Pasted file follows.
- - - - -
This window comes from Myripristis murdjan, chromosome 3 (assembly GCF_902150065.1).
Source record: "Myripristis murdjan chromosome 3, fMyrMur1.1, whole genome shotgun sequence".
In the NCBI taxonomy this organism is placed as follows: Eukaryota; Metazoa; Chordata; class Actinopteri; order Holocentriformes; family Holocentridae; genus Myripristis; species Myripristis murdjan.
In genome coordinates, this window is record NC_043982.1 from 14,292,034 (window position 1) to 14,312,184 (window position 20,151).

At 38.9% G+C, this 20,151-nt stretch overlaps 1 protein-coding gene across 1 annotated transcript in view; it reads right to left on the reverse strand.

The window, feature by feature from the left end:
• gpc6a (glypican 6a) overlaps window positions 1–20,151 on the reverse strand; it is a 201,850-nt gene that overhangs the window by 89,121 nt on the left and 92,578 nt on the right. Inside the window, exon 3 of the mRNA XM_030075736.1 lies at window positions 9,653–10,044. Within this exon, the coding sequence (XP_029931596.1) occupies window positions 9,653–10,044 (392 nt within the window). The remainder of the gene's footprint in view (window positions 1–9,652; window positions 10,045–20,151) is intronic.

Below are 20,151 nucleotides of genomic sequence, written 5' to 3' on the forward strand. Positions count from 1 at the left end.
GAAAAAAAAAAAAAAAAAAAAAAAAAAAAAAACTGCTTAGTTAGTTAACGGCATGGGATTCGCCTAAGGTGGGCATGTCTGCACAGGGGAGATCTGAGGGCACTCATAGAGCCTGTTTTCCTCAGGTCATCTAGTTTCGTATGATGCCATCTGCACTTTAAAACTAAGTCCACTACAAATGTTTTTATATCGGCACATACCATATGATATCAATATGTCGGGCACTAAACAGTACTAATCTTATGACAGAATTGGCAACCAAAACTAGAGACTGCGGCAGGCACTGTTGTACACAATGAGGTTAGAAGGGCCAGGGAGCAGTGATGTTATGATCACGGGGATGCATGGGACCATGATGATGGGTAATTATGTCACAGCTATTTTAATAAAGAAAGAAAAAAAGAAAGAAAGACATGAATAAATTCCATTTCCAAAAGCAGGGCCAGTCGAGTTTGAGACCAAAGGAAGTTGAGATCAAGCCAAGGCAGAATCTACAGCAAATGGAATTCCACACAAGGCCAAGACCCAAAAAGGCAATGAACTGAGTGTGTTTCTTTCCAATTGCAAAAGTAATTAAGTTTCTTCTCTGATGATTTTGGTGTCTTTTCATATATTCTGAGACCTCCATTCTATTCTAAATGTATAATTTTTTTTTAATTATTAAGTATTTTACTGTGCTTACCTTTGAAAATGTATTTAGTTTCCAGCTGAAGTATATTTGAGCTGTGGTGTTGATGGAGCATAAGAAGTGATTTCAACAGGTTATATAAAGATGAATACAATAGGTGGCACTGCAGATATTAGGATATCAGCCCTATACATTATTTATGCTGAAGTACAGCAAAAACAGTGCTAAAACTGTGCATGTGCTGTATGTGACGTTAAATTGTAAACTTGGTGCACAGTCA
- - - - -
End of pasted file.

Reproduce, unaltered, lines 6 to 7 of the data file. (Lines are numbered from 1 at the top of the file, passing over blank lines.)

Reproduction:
The window, feature by feature from the left end:
• gpc6a (glypican 6a) overlaps window positions 1–20,151 on the reverse strand; it is a 201,850-nt gene that overhangs the window by 89,121 nt on the left and 92,578 nt on the right. Inside the window, exon 3 of the mRNA XM_030075736.1 lies at window positions 9,653–10,044. Within this exon, the coding sequence (XP_029931596.1) occupies window positions 9,653–10,044 (392 nt within the window). The remainder of the gene's footprint in view (window positions 1–9,652; window positions 10,045–20,151) is intronic.